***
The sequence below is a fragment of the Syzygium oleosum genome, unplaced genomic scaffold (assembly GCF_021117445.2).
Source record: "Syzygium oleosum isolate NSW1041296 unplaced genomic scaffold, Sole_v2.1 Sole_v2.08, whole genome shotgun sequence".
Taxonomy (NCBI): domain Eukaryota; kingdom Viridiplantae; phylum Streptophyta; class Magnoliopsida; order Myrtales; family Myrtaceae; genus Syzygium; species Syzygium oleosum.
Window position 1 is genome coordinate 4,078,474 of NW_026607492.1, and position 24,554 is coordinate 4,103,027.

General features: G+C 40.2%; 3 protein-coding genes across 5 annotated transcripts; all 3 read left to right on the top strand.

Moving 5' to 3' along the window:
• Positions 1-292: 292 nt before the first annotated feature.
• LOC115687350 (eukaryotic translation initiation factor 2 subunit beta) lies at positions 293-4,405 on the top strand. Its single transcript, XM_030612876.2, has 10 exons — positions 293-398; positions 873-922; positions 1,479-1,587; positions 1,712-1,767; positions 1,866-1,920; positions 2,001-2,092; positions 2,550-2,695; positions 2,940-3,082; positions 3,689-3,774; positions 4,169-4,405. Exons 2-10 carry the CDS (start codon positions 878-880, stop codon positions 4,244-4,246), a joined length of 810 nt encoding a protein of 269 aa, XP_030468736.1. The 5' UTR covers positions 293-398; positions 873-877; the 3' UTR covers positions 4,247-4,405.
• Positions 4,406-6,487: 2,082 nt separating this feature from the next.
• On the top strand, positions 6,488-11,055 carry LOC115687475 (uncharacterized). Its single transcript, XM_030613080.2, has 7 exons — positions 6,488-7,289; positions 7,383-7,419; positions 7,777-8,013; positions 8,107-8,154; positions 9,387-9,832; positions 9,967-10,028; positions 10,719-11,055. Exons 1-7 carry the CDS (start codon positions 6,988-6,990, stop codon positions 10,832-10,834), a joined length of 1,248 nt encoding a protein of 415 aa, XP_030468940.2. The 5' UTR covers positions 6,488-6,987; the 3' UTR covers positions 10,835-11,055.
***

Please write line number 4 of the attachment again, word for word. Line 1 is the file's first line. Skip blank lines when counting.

Window position 1 is genome coordinate 4,078,474 of NW_026607492.1, and position 24,554 is coordinate 4,103,027.